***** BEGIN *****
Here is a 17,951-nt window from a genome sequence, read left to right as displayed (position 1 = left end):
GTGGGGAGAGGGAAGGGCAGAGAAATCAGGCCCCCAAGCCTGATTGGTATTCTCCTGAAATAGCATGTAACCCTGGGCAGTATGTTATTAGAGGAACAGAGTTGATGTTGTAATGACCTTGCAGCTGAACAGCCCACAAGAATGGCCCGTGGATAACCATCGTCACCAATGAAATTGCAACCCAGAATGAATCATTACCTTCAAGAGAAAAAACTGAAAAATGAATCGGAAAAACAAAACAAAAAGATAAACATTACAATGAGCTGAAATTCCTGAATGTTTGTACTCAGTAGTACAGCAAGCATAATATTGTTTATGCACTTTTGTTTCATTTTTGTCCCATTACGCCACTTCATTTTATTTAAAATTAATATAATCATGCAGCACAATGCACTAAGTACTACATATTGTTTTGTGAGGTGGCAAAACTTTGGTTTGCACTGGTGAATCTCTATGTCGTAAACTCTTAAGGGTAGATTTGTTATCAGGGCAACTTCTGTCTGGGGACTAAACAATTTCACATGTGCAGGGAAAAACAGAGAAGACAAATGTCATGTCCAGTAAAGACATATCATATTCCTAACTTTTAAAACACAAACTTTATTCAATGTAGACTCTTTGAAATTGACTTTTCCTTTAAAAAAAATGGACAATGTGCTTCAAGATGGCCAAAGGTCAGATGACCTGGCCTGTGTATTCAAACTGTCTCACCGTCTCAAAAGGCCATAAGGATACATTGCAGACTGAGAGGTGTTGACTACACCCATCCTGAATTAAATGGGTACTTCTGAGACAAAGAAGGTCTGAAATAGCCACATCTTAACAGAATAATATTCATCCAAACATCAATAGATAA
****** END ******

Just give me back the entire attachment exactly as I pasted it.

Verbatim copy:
Here is a 17,951-nt window from a genome sequence, read left to right as displayed (position 1 = left end):
GTGGGGAGAGGGAAGGGCAGAGAAATCAGGCCCCCAAGCCTGATTGGTATTCTCCTGAAATAGCATGTAACCCTGGGCAGTATGTTATTAGAGGAACAGAGTTGATGTTGTAATGACCTTGCAGCTGAACAGCCCACAAGAATGGCCCGTGGATAACCATCGTCACCAATGAAATTGCAACCCAGAATGAATCATTACCTTCAAGAGAAAAAACTGAAAAATGAATCGGAAAAACAAAACAAAAAGATAAACATTACAATGAGCTGAAATTCCTGAATGTTTGTACTCAGTAGTACAGCAAGCATAATATTGTTTATGCACTTTTGTTTCATTTTTGTCCCATTACGCCACTTCATTTTATTTAAAATTAATATAATCATGCAGCACAATGCACTAAGTACTACATATTGTTTTGTGAGGTGGCAAAACTTTGGTTTGCACTGGTGAATCTCTATGTCGTAAACTCTTAAGGGTAGATTTGTTATCAGGGCAACTTCTGTCTGGGGACTAAACAATTTCACATGTGCAGGGAAAAACAGAGAAGACAAATGTCATGTCCAGTAAAGACATATCATATTCCTAACTTTTAAAACACAAACTTTATTCAATGTAGACTCTTTGAAATTGACTTTTCCTTTAAAAAAAATGGACAATGTGCTTCAAGATGGCCAAAGGTCAGATGACCTGGCCTGTGTATTCAAACTGTCTCACCGTCTCAAAAGGCCATAAGGATACATTGCAGACTGAGAGGTGTTGACTACACCCATCCTGAATTAAATGGGTACTTCTGAGACAAAGAAGGTCTGAAATAGCCACATCTTAACAGAATAATATTCATCCAAACATCAATAGATAA